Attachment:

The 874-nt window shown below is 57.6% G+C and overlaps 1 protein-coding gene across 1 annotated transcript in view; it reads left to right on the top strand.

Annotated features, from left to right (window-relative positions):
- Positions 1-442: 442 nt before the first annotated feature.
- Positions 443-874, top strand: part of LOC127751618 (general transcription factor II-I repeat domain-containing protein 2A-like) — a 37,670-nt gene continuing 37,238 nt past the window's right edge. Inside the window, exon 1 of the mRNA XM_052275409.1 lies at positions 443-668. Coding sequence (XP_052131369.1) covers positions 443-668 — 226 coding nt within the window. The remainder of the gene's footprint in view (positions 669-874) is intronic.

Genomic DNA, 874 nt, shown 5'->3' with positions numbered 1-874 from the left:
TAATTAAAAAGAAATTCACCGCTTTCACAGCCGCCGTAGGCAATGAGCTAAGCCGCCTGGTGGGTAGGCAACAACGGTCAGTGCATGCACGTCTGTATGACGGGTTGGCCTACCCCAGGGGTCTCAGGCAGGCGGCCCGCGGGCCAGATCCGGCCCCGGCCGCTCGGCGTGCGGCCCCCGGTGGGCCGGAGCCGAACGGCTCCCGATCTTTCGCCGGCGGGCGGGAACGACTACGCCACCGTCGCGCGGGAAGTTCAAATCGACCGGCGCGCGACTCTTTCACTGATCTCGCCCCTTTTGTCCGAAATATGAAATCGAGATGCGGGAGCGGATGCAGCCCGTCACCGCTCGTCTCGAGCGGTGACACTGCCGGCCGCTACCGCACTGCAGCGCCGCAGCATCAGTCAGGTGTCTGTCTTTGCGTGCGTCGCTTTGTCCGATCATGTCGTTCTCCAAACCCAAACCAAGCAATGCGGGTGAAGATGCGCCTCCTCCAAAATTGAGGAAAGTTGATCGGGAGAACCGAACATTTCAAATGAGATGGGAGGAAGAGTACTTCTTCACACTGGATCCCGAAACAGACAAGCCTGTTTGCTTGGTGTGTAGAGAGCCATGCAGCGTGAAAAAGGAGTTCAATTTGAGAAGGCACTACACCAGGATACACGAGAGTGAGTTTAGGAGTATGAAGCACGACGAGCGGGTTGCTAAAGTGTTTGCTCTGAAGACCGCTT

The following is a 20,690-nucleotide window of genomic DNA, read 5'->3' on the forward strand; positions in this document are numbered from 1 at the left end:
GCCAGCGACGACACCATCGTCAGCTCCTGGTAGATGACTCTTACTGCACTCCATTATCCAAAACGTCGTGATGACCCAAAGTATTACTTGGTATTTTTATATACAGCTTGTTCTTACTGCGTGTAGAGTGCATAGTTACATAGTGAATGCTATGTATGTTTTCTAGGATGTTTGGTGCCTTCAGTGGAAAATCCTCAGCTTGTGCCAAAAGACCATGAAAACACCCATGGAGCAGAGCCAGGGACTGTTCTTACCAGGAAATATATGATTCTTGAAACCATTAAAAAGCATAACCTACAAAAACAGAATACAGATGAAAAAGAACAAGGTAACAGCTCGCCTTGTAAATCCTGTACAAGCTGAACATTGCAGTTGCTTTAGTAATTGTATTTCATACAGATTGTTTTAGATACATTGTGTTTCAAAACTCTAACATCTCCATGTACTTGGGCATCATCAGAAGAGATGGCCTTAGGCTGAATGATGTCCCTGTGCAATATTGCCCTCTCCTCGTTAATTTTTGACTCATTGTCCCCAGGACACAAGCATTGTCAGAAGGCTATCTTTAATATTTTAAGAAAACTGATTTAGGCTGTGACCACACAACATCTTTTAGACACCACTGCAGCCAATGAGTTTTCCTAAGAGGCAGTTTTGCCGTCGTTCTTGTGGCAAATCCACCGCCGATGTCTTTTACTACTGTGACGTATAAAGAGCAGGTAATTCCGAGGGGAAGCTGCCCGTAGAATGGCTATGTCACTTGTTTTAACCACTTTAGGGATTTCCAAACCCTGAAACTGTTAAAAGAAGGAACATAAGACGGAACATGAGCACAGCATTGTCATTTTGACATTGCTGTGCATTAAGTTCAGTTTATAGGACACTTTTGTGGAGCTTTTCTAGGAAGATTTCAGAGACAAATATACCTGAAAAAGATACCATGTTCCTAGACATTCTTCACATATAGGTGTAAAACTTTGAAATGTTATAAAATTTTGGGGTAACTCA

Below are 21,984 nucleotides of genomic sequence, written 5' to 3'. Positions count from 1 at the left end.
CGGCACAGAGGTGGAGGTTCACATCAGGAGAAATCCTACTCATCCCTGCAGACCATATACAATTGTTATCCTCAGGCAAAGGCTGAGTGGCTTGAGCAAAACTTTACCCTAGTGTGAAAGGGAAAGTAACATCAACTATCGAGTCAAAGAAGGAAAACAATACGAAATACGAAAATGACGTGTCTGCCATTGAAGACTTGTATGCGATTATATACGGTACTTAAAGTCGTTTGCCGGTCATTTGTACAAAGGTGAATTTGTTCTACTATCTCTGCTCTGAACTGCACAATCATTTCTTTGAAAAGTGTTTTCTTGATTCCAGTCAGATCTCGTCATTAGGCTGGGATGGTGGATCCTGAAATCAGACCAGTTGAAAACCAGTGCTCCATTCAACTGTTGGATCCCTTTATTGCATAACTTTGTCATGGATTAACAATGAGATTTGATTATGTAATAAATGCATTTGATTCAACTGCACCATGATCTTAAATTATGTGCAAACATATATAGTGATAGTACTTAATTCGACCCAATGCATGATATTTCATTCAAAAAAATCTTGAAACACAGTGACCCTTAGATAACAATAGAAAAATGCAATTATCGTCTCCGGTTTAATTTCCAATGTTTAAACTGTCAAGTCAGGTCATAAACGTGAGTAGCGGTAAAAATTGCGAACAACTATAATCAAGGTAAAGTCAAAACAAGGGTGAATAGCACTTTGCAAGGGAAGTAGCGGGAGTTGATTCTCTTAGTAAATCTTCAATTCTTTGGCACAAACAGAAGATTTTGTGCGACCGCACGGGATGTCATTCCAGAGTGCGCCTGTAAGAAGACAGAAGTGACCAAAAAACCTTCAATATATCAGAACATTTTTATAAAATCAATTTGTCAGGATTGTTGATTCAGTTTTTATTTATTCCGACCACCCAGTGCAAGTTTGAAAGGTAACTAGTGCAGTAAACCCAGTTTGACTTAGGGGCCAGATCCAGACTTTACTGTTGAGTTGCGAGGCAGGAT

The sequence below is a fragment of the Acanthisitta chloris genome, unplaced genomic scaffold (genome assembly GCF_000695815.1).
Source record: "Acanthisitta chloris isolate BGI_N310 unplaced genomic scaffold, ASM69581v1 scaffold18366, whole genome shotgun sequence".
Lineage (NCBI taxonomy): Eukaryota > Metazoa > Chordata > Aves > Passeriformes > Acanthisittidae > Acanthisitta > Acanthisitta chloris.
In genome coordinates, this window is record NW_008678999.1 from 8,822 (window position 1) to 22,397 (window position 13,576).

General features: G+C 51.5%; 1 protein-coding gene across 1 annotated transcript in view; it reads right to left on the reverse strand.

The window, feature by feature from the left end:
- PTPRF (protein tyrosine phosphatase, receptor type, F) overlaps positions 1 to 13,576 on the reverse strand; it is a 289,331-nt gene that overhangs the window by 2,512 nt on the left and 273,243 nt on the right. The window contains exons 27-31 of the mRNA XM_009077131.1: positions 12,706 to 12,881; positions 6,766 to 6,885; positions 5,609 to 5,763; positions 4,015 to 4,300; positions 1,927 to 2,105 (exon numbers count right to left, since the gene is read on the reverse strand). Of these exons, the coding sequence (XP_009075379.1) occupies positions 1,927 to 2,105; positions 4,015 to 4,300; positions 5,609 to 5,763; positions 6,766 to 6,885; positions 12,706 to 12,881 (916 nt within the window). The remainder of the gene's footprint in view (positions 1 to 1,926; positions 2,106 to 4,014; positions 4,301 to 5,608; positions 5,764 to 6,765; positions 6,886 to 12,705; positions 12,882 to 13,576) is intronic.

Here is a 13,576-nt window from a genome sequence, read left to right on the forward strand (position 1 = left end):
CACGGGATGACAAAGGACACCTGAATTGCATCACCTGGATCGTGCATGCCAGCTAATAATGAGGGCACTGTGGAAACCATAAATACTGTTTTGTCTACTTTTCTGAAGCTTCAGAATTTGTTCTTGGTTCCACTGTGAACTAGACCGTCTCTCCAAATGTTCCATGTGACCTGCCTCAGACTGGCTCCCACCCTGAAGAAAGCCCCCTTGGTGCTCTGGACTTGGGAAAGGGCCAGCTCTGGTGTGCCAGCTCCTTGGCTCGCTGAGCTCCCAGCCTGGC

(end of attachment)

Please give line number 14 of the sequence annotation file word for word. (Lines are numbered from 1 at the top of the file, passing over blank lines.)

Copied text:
In genome coordinates, this window is record NW_008678999.1 from 8,822 (window position 1) to 22,397 (window position 13,576).